10 Indicators of Who Will Be Opinion Leaders in Deliberations

July 24th, 2019|

By Thomas M. O’Toole, Ph.D.  Jury selection is difficult. It is impossible to predict exactly how any one individual is going to decide the case. Instead, we look for indicators or glimpses into how a potential juror might decide the case. Some attorneys rely on the simple lifestyle choices of jurors, such as their news sources or what the bumper stickers on their cars say. Others use voir dire to explore jurors’ case-related attitudes and life experiences. While some methods are more reliable than others, they are all imperfect tools for trying to predict the future. These imperfections inevitably lead

Coping with Egocentric Jury Decision-Making

July 11th, 2019|

By Thomas M. O’Toole, Ph.D. We quickly learned that Richard was a horrible juror for us in the trucking accident case we were working on. We had decent evidence that the plaintiff had fallen asleep behind the wheel and veered into our truck, but Richard wasn’t having it. As soon as this issue came up in deliberations, he jumped in, stating, “I don’t care what he says. We have all been on the road with truck drivers and they routinely fly over into the other lane without any notice at all.” This quote was so powerful because what Richard was

Rare Insights from Jurors About Voir Dire

February 5th, 2019|

By Thomas M. O’Toole, Ph.D. This past Friday, I conducted our first ever all-day mock jury selection workshop in Seattle. Ten attorneys spent the day conducting voir dire and picking a jury to deliberate on the product liability fact pattern we put together ahead of time. Then the mock jurors actually deliberated so we could see how well the attorneys did in voir dire and their use of peremptory strikes. We tried to match everything we could to the actual jury selection process used by our local court. The attorneys had to come up with the right questions to ask,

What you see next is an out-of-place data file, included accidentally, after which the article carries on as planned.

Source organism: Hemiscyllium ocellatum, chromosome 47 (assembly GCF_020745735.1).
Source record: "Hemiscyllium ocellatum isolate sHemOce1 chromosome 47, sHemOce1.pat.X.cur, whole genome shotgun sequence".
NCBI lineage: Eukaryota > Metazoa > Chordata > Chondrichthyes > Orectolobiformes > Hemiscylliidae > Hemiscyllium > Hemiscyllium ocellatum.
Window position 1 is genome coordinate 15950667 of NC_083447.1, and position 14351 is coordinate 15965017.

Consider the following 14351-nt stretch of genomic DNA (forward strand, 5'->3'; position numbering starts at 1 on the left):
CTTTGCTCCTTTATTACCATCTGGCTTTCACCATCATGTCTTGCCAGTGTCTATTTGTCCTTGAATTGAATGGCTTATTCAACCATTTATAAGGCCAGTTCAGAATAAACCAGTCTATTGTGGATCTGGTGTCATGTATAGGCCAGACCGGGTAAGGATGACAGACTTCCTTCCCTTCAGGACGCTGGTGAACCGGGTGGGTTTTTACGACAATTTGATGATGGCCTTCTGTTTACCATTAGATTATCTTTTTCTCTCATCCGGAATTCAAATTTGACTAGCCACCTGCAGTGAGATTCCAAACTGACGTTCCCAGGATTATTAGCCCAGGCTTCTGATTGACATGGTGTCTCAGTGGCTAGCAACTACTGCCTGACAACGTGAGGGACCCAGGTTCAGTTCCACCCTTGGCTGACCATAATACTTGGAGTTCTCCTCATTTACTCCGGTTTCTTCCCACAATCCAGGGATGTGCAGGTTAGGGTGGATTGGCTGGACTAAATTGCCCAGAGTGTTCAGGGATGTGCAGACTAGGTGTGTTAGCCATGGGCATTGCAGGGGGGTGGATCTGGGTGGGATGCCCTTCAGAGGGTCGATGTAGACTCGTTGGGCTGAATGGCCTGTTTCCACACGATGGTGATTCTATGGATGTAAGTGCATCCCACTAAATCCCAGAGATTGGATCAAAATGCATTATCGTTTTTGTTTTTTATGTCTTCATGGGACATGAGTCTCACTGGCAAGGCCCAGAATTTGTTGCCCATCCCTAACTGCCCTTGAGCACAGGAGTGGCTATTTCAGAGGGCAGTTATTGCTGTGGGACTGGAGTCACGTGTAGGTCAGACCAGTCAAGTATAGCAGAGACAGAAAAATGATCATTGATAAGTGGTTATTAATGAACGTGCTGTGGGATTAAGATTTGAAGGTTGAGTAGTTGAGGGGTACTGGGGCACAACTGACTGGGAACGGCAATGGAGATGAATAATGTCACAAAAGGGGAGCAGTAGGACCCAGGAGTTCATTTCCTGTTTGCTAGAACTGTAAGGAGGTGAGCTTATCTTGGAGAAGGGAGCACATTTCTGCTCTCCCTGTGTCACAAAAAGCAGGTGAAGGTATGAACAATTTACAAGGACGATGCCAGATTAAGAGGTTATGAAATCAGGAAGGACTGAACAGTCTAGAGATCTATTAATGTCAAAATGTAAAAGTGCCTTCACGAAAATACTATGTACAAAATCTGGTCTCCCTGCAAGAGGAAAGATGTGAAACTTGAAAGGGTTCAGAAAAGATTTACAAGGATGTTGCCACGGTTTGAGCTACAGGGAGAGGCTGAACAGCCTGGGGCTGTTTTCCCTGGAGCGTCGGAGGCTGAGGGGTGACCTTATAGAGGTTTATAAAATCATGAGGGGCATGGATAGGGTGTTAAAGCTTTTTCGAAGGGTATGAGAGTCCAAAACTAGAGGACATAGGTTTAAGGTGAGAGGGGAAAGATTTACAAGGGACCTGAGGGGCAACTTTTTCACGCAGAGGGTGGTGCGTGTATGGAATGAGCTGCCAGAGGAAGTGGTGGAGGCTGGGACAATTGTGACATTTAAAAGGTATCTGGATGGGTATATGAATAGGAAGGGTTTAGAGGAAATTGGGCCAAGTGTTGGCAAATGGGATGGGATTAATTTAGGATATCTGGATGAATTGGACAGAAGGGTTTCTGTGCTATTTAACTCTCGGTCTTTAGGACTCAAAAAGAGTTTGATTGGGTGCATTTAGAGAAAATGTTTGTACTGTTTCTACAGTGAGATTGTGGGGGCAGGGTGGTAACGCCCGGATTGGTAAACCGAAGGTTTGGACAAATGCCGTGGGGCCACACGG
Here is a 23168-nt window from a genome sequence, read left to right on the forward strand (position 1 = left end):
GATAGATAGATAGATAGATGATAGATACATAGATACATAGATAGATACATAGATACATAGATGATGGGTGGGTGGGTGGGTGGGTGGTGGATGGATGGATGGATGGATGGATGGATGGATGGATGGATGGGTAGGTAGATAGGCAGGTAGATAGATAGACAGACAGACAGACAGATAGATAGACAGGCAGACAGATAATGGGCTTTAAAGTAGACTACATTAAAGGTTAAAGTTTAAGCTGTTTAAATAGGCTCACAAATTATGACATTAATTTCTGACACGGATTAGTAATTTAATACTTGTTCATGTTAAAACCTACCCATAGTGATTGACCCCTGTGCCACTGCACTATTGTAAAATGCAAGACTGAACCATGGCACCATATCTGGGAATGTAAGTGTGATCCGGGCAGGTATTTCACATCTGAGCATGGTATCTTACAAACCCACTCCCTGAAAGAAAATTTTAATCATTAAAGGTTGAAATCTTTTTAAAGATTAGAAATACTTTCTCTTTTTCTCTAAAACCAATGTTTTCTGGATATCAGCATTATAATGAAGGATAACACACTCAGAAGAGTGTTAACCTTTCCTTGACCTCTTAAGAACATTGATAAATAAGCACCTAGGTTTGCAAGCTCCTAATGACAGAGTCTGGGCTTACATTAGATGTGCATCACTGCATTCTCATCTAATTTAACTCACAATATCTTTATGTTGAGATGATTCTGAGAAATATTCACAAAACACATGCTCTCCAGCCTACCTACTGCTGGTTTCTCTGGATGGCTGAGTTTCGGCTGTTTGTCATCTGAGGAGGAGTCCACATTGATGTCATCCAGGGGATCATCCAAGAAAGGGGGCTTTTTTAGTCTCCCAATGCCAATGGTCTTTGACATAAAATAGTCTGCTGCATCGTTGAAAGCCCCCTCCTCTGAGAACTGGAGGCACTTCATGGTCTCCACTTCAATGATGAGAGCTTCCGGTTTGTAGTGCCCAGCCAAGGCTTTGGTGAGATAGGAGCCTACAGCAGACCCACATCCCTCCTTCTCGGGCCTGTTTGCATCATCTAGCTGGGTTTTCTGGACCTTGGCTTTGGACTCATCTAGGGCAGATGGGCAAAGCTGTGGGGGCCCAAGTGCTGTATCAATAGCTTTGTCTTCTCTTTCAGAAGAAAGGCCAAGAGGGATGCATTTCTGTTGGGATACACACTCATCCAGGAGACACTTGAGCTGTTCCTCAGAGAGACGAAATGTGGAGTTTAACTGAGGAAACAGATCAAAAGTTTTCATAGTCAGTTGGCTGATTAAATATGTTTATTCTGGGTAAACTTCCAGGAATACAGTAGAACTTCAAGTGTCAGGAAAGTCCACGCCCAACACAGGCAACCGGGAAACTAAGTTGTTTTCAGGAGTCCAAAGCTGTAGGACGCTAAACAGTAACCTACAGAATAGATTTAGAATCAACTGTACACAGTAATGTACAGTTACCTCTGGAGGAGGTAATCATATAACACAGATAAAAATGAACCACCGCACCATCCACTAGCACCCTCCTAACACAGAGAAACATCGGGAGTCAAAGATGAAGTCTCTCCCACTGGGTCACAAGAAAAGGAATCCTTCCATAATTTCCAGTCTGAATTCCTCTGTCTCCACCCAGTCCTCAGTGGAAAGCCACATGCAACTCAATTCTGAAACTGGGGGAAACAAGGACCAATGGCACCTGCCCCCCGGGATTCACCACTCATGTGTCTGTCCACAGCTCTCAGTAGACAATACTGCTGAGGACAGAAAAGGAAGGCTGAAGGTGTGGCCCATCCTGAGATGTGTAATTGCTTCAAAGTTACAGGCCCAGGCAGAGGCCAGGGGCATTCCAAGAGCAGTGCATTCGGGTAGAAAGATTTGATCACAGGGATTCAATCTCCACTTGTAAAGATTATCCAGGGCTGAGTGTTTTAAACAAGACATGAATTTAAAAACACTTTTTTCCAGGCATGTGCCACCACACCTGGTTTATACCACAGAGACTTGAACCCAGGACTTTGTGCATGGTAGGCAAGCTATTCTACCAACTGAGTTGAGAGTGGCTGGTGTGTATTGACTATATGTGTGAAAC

The Importance of the Me Principle for Jury Strategy (or Those Darn Millennials!)

January 24th, 2019|

By Thomas M. O’Toole, Ph.D. Sadly, research on cultural changes in America over the past few decades show that we have become more of a narcissistic culture than ever before. Jean Twenge, professor of psychology at San Diego State University, wrote the following in an article in Time magazine: “Here’s the cold, hard data: The incidence of narcissistic personality disorder is nearly three times as high for people in their 20s as for the generation that’s now 65 or older, according to the National Institutes of Health; 58% more college students scored higher on a narcissism scale in 2009 than in

Understanding How Social Media is Changing Your Jurors

December 18th, 2018|

By Thomas M. O’Toole, Ph.D. One of the often-overlooked features of the social media revolution is how it has changed the consumer/product dynamic. In this era of Facebook, Twitter, YouTube, and the long list of other social media sites, we are no longer the consumers; we are the product. It is our information and attention that drives profit in these industries. Companies like Facebook observe our online conduct and sell that data to other companies. Consequently, incredible attention in recent years has focused on how to keep users engaged in information consumption, which is what we do when we visit